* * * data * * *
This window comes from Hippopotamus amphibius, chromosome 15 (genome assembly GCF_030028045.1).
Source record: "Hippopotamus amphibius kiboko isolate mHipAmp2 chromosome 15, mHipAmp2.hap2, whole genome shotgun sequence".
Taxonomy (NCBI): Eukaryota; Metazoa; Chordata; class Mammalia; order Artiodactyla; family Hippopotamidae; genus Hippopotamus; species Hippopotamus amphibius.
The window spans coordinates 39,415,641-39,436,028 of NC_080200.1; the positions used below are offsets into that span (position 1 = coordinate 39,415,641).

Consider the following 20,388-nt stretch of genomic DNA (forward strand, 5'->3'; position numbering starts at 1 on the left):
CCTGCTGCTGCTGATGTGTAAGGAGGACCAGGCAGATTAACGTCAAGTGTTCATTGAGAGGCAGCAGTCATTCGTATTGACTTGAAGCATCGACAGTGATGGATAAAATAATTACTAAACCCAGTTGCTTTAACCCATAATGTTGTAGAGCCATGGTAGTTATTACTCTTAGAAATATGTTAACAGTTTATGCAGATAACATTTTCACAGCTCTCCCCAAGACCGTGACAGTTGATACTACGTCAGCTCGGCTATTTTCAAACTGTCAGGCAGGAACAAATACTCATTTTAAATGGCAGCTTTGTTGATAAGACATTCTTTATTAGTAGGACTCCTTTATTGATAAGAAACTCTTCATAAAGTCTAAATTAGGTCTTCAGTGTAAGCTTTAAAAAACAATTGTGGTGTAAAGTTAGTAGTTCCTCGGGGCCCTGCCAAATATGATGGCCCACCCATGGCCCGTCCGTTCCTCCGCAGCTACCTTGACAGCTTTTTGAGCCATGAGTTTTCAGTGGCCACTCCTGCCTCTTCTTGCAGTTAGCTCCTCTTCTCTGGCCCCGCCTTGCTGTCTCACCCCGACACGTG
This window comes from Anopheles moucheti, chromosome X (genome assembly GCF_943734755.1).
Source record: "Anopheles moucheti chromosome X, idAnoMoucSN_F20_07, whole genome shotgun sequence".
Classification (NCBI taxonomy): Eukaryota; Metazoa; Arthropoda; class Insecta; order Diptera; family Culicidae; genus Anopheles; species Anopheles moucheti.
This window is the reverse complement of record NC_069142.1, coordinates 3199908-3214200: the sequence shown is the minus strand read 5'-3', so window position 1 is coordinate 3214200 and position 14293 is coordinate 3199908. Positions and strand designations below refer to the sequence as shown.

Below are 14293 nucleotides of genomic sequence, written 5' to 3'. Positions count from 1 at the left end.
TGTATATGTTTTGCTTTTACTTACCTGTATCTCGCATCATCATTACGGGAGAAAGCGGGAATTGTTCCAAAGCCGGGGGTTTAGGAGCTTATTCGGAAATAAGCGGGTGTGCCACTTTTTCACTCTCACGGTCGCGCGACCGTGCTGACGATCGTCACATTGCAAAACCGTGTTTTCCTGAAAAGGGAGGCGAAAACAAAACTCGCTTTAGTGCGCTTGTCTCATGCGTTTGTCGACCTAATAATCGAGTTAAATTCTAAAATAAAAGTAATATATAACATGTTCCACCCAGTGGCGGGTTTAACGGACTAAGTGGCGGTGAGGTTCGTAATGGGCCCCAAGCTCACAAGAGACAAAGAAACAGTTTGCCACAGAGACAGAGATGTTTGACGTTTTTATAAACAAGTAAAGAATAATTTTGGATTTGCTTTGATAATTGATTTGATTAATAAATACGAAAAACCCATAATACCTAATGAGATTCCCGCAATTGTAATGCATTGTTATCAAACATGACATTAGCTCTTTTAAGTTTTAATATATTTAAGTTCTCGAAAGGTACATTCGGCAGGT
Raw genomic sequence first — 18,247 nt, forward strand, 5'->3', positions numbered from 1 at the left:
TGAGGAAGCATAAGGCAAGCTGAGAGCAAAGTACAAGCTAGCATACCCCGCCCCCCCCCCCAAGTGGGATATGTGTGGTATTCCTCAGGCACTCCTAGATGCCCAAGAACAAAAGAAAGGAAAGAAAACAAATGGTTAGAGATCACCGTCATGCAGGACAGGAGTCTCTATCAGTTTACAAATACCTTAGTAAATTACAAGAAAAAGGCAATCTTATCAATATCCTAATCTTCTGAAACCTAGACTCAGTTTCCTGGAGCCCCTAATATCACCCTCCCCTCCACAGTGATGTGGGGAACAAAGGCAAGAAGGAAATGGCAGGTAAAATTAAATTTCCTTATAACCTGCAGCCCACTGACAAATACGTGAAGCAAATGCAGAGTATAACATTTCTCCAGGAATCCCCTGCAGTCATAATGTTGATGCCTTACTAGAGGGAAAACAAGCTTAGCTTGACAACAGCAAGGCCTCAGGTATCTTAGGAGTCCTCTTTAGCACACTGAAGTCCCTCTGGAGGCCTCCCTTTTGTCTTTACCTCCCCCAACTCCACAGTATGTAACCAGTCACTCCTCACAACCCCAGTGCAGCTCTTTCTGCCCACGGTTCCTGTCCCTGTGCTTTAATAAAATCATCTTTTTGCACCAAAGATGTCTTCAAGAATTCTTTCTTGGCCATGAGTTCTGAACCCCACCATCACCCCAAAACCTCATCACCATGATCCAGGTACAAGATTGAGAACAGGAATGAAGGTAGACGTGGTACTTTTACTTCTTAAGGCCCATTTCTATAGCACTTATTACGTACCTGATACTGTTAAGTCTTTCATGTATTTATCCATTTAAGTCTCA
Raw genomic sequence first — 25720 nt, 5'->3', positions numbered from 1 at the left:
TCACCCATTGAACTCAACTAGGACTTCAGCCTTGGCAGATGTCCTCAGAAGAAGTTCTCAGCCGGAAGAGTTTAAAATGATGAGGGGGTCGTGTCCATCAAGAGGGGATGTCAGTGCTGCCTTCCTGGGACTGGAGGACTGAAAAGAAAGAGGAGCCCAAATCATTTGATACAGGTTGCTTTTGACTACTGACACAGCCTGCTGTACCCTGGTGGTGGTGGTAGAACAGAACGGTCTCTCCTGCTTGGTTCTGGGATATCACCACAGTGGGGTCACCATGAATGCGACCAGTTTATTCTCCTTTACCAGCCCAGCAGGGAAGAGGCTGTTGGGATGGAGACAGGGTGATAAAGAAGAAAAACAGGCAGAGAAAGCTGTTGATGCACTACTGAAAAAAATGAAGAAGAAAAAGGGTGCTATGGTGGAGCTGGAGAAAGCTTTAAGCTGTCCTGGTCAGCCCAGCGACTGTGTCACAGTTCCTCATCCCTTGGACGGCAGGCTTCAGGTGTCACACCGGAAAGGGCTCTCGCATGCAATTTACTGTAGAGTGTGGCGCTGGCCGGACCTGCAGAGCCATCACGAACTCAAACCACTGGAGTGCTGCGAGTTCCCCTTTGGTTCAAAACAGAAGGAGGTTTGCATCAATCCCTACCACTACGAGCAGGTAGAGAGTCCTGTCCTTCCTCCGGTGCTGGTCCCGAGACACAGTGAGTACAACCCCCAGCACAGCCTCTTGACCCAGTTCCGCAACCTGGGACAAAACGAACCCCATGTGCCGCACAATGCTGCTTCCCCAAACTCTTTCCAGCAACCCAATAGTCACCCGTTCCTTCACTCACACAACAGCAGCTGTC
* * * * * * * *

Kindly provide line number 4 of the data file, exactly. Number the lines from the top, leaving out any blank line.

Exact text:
The window spans coordinates 39,415,641-39,436,028 of NC_080200.1; the positions used below are offsets into that span (position 1 = coordinate 39,415,641).